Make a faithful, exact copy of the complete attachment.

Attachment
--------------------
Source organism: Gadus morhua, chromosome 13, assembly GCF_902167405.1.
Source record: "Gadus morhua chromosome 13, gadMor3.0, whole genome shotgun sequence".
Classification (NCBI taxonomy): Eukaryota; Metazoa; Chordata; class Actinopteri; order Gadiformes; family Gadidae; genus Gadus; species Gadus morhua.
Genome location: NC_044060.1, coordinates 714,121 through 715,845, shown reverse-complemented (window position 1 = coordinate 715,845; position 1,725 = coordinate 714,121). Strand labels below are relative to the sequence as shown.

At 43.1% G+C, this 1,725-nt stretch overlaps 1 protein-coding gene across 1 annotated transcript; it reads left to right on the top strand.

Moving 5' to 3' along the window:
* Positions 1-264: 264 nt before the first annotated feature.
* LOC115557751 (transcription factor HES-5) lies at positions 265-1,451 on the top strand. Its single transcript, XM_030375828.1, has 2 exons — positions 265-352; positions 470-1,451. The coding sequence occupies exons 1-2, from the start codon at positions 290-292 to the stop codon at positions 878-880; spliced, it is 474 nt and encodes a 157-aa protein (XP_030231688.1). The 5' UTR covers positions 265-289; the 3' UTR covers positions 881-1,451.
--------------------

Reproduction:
Source organism: Gadus morhua, chromosome 13, assembly GCF_902167405.1.
Source record: "Gadus morhua chromosome 13, gadMor3.0, whole genome shotgun sequence".
Classification (NCBI taxonomy): Eukaryota; Metazoa; Chordata; class Actinopteri; order Gadiformes; family Gadidae; genus Gadus; species Gadus morhua.
Genome location: NC_044060.1, coordinates 714,121 through 715,845, shown reverse-complemented (window position 1 = coordinate 715,845; position 1,725 = coordinate 714,121). Strand labels below are relative to the sequence as shown.

At 43.1% G+C, this 1,725-nt stretch overlaps 1 protein-coding gene across 1 annotated transcript; it reads left to right on the top strand.

Moving 5' to 3' along the window:
* Positions 1-264: 264 nt before the first annotated feature.
* LOC115557751 (transcription factor HES-5) lies at positions 265-1,451 on the top strand. Its single transcript, XM_030375828.1, has 2 exons — positions 265-352; positions 470-1,451. The coding sequence occupies exons 1-2, from the start codon at positions 290-292 to the stop codon at positions 878-880; spliced, it is 474 nt and encodes a 157-aa protein (XP_030231688.1). The 5' UTR covers positions 265-289; the 3' UTR covers positions 881-1,451.